I’ve been saying for a while that we’re heading toward an era when process dominates and traditional transactions become just one part of those processes.
Now, you might say that’s the way it’s always been, and I won’t disagree. Historically, however, processes more or less were managed by employees who used information systems to inform their decision-making, and the result was recorded as a transaction.
We increasingly are asking our machines to run the show, and that’s fine, but too often we expect the old systems that supported employee-mediated processes to support customers.
It’s a bad idea, too, because in my research, one of the greatest sources of customer unhappiness is a process that crashed because the customer didn’t know enough to use the transaction support system properly.
Truth be told, Albert Einstein might not be able to fathom some of these older systems, and I know he’d be one of the first to complain. If repeating the same action expecting a different result is the definition of madness, I wouldn’t expect old Mr. Relativity to take more than one crack at some of the transaction support systems out there today.
However, there’s all kinds of good news for process devotees like me these days. Two major customer-facing processes have gotten the support they need and are writing CRM history: CPQ and incentive compensation. Another, the loyalty process, is on the horizon.
Configure, Price, Quote
Like many of today’s star processes, CPQ was a totally manual thing for a long time, and it involved many spreadsheets. There were sheets for products and price lists, sheets for discount structures, and of course, proposals were generated on spreadsheets too.
CPQ was a manual task that many sales reps found ways around, ultimately costing their companies money.
For instance, rather than generating new quotes for each customer, sometimes a rep in a hurry would change a few particulars on another quote and have something. This often took no notice of delicacies like one customer’s discount level against another’s. Sometimes prices changed and the changes weren’t reflected in the cloned proposals. Oops!
It goes on and on, but it’s nice to know that those days are in the past for any company that uses a modern CPQ system.
Better yet, CPQ systems make it easy to include the boss in a workflow to check the discounts and configurations. With all this, CPQ became a process rather than just a bunch of loosely tied spreadsheets.
The biggest change in processes comes in the incentive compensation space. Here’s a process that started in the back office and morphed into a sales tool.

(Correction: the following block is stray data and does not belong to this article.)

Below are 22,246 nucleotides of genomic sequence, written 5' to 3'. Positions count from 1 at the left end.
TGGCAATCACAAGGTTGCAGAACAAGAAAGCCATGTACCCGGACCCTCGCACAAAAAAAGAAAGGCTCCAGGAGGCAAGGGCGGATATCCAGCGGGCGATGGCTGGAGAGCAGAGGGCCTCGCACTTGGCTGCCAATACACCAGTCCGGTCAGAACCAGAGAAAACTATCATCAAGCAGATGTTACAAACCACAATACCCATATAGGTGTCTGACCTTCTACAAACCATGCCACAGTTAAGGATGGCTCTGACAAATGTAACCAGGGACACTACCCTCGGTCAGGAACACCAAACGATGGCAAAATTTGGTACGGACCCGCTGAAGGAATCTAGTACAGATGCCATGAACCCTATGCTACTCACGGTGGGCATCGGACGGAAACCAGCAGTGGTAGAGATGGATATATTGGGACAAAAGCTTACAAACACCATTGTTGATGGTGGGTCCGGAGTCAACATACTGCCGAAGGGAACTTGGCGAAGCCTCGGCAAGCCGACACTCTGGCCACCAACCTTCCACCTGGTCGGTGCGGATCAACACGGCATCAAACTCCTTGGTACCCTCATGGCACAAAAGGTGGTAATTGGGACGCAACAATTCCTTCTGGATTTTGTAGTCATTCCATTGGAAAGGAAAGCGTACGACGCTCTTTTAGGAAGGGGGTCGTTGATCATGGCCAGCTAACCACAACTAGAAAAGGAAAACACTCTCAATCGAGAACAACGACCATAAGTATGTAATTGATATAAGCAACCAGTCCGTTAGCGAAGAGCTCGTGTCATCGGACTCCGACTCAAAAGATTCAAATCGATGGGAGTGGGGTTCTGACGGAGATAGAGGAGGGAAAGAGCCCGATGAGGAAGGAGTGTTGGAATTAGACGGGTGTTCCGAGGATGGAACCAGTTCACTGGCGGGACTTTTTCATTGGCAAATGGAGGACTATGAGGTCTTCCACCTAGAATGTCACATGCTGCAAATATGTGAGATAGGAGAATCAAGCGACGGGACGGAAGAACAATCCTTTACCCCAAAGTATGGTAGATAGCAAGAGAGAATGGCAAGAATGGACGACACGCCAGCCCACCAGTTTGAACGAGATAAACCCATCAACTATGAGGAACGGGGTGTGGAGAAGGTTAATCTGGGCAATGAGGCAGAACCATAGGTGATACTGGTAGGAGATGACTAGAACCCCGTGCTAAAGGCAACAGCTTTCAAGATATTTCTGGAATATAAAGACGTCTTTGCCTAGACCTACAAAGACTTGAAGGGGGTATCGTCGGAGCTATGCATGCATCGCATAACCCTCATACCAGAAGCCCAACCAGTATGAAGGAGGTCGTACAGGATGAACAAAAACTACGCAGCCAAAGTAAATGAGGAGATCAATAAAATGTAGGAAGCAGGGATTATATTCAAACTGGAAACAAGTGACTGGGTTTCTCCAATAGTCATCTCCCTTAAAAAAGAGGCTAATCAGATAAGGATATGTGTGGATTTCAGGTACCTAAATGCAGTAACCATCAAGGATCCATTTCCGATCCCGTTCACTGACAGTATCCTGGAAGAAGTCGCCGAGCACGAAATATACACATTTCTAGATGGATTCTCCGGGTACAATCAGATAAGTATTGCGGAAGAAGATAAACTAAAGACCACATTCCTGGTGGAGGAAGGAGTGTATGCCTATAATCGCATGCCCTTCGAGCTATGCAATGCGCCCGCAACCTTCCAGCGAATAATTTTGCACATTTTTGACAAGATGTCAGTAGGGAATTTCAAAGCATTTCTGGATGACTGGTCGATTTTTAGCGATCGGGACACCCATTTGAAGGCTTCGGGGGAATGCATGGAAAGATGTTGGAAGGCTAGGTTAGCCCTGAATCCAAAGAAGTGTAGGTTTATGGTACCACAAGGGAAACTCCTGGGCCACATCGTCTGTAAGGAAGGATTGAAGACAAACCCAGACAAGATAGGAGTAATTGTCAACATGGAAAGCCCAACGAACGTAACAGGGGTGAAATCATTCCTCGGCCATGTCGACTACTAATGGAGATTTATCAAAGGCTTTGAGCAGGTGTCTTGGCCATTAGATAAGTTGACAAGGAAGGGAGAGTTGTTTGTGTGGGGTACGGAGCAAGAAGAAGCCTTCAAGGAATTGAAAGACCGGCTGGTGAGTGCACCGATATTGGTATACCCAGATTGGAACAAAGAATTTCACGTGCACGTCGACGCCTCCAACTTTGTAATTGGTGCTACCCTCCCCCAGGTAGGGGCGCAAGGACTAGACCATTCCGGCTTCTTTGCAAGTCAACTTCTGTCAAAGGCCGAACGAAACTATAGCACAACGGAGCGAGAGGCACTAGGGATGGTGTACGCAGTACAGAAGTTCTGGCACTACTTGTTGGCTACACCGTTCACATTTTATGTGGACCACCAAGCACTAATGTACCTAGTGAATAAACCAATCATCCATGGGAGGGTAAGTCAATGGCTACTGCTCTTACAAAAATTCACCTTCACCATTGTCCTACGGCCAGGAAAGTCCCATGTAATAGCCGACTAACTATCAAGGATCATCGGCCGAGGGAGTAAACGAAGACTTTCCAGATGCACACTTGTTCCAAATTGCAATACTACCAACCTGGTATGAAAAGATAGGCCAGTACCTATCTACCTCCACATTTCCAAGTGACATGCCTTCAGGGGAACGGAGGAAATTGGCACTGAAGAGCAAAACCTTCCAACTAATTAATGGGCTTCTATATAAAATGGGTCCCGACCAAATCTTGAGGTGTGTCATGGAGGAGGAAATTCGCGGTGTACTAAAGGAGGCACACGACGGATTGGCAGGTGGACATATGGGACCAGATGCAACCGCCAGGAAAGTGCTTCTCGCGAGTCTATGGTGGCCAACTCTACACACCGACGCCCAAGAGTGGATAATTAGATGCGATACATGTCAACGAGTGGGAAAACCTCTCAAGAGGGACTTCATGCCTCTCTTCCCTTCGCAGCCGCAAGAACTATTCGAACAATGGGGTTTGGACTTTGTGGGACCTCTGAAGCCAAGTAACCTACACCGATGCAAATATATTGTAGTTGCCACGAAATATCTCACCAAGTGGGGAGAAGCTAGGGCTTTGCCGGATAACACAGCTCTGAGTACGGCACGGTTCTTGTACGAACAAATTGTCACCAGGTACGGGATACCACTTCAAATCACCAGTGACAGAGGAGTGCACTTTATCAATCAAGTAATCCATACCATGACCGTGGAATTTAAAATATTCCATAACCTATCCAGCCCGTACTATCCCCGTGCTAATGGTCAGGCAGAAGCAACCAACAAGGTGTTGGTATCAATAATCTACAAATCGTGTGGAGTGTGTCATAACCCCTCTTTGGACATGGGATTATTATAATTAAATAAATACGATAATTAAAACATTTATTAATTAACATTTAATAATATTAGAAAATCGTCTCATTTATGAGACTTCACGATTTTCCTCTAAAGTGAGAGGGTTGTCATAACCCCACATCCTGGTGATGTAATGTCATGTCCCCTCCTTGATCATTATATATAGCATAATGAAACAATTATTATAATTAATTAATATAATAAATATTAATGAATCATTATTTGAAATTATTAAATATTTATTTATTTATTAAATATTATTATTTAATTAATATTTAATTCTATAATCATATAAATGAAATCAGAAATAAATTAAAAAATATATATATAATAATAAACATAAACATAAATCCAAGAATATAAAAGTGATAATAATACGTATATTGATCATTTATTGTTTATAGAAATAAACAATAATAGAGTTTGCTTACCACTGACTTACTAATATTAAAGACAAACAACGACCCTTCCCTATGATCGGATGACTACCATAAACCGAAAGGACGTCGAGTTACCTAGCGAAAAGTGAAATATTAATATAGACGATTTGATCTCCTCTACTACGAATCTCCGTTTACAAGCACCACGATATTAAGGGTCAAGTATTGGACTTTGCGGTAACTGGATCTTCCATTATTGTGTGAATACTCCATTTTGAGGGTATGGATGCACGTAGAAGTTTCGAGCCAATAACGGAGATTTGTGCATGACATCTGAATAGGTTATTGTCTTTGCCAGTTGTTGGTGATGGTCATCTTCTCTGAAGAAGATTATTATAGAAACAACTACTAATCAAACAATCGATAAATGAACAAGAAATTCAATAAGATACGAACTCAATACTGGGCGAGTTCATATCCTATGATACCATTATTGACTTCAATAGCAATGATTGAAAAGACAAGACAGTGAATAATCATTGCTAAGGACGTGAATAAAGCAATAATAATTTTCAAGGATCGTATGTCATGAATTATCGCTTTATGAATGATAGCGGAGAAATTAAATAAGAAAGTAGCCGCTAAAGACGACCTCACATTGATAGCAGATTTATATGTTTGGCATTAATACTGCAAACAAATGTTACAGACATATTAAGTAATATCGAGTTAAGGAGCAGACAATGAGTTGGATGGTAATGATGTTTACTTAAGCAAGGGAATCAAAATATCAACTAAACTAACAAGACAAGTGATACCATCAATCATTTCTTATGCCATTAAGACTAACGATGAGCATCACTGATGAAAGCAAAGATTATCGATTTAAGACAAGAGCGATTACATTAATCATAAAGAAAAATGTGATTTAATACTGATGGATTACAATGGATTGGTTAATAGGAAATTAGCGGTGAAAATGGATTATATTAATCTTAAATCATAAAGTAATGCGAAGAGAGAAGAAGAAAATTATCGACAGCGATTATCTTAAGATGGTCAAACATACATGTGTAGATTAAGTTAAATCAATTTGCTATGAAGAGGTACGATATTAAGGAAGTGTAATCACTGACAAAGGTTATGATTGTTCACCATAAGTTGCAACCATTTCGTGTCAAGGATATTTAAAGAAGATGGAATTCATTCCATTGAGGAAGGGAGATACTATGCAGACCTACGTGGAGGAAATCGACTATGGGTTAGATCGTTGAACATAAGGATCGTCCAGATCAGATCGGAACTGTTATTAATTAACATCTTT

Compensation was largely a financial department thing handled by the CFO’s team at the end of a quarter. They tallied up sales and cut checks and sometimes there was broad agreement between the back office and the sales reps. Other times, the reps found errors and were upset.
When automation took over, it became very easy at the end of the quarter to come up with numbers that everyone accepted. Incentive compensation systems replaced the overlapping spreadsheets that sales managers had used to record attainment and provide incentives to reps, as well as the spreadsheets the reps kept, often called “shadow accounting.”
Then something really interesting happened. Sales managers realized they could proactively plan the quarter or even the year using what had only been a retrospective financial and accounting tool.
Not only that, but they were able to more finely tune incentives. Early comp plans stressed a dollar value for making quota, but with a real system, managers found they could assign goals by product, profitability or just plain revenue if they wanted to. The point is, they suddenly had the ability to customize the ways they managed people.
Closer to the Moment of Truth
We’re a long way from being done with this conversion too. Process-centric systems like CPQ and incentive compensation are becoming the places where back office meets front.
CPQ is most effective when it provides easy access to back-office data about the products a customer has, the master product and price list, and the customer’s payment history. Incentive compensation can do a better job when it can integrate employee data — say from HCM systems.
In all of this, we can see a discussion starting about the incentive process or the quoting process, and not simply getting the goals and objectives or a quote out the door. That’s progress because it gets us closer to being in some very important moments of truth with our customers and our employees.
True Customer Loyalty
What’s next? I am thinking a lot about a customer loyalty process these days.
Loyalty is too often associated with a transaction — you buy, I give some reward in return. I think that’s wrong because it doesn’t really promote loyalty.
If what you want is some way of assuring yourself that a customer will behave loyally even when you aren’t giving something away, then you need to seriously rethink that.
Hint: Apple doesn’t give rewards or discounts, but its customers are among the most loyal. Why? That’s a story for another time.